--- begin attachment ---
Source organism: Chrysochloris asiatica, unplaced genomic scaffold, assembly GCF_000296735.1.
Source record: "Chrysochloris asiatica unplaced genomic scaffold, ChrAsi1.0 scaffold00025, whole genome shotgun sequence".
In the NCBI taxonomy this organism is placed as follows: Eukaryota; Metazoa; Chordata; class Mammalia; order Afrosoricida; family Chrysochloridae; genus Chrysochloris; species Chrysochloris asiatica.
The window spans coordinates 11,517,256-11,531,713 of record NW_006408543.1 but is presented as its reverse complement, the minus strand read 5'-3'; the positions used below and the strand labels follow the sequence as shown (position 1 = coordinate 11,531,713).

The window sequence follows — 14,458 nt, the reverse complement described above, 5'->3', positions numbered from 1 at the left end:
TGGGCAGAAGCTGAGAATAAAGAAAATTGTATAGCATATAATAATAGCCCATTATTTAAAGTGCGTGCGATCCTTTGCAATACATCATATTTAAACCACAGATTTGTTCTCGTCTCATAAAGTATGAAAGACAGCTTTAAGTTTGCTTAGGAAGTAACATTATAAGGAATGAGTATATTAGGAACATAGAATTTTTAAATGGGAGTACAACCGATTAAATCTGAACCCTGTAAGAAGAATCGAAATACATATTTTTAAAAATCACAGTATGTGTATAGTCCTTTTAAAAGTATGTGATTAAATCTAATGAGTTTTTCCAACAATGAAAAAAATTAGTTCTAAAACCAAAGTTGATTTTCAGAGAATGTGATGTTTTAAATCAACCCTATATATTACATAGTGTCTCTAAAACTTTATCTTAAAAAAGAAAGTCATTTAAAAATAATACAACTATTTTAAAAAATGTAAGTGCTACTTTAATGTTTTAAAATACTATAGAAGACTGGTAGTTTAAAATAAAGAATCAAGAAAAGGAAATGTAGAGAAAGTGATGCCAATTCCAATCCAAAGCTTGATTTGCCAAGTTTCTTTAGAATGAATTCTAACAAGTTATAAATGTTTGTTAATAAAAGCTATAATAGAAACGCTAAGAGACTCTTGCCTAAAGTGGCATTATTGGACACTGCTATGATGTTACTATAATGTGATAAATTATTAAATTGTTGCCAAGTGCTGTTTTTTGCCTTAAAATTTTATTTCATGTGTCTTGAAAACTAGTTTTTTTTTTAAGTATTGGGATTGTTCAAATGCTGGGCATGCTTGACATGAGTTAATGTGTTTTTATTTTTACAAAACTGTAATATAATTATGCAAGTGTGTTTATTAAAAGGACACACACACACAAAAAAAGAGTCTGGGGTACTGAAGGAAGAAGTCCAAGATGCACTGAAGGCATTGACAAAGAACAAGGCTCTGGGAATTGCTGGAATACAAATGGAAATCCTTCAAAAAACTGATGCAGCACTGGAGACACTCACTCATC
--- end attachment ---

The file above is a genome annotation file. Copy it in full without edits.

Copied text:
Source organism: Chrysochloris asiatica, unplaced genomic scaffold, assembly GCF_000296735.1.
Source record: "Chrysochloris asiatica unplaced genomic scaffold, ChrAsi1.0 scaffold00025, whole genome shotgun sequence".
In the NCBI taxonomy this organism is placed as follows: Eukaryota; Metazoa; Chordata; class Mammalia; order Afrosoricida; family Chrysochloridae; genus Chrysochloris; species Chrysochloris asiatica.
The window spans coordinates 11,517,256-11,531,713 of record NW_006408543.1 but is presented as its reverse complement, the minus strand read 5'-3'; the positions used below and the strand labels follow the sequence as shown (position 1 = coordinate 11,531,713).

The window sequence follows — 14,458 nt, the reverse complement described above, 5'->3', positions numbered from 1 at the left end:
TGGGCAGAAGCTGAGAATAAAGAAAATTGTATAGCATATAATAATAGCCCATTATTTAAAGTGCGTGCGATCCTTTGCAATACATCATATTTAAACCACAGATTTGTTCTCGTCTCATAAAGTATGAAAGACAGCTTTAAGTTTGCTTAGGAAGTAACATTATAAGGAATGAGTATATTAGGAACATAGAATTTTTAAATGGGAGTACAACCGATTAAATCTGAACCCTGTAAGAAGAATCGAAATACATATTTTTAAAAATCACAGTATGTGTATAGTCCTTTTAAAAGTATGTGATTAAATCTAATGAGTTTTTCCAACAATGAAAAAAATTAGTTCTAAAACCAAAGTTGATTTTCAGAGAATGTGATGTTTTAAATCAACCCTATATATTACATAGTGTCTCTAAAACTTTATCTTAAAAAAGAAAGTCATTTAAAAATAATACAACTATTTTAAAAAATGTAAGTGCTACTTTAATGTTTTAAAATACTATAGAAGACTGGTAGTTTAAAATAAAGAATCAAGAAAAGGAAATGTAGAGAAAGTGATGCCAATTCCAATCCAAAGCTTGATTTGCCAAGTTTCTTTAGAATGAATTCTAACAAGTTATAAATGTTTGTTAATAAAAGCTATAATAGAAACGCTAAGAGACTCTTGCCTAAAGTGGCATTATTGGACACTGCTATGATGTTACTATAATGTGATAAATTATTAAATTGTTGCCAAGTGCTGTTTTTTGCCTTAAAATTTTATTTCATGTGTCTTGAAAACTAGTTTTTTTTTTAAGTATTGGGATTGTTCAAATGCTGGGCATGCTTGACATGAGTTAATGTGTTTTTATTTTTACAAAACTGTAATATAATTATGCAAGTGTGTTTATTAAAAGGACACACACACACAAAAAAAGAGTCTGGGGTACTGAAGGAAGAAGTCCAAGATGCACTGAAGGCATTGACAAAGAACAAGGCTCTGGGAATTGCTGGAATACAAATGGAAATCCTTCAAAAAACTGATGCAGCACTGGAGACACTCACTCATC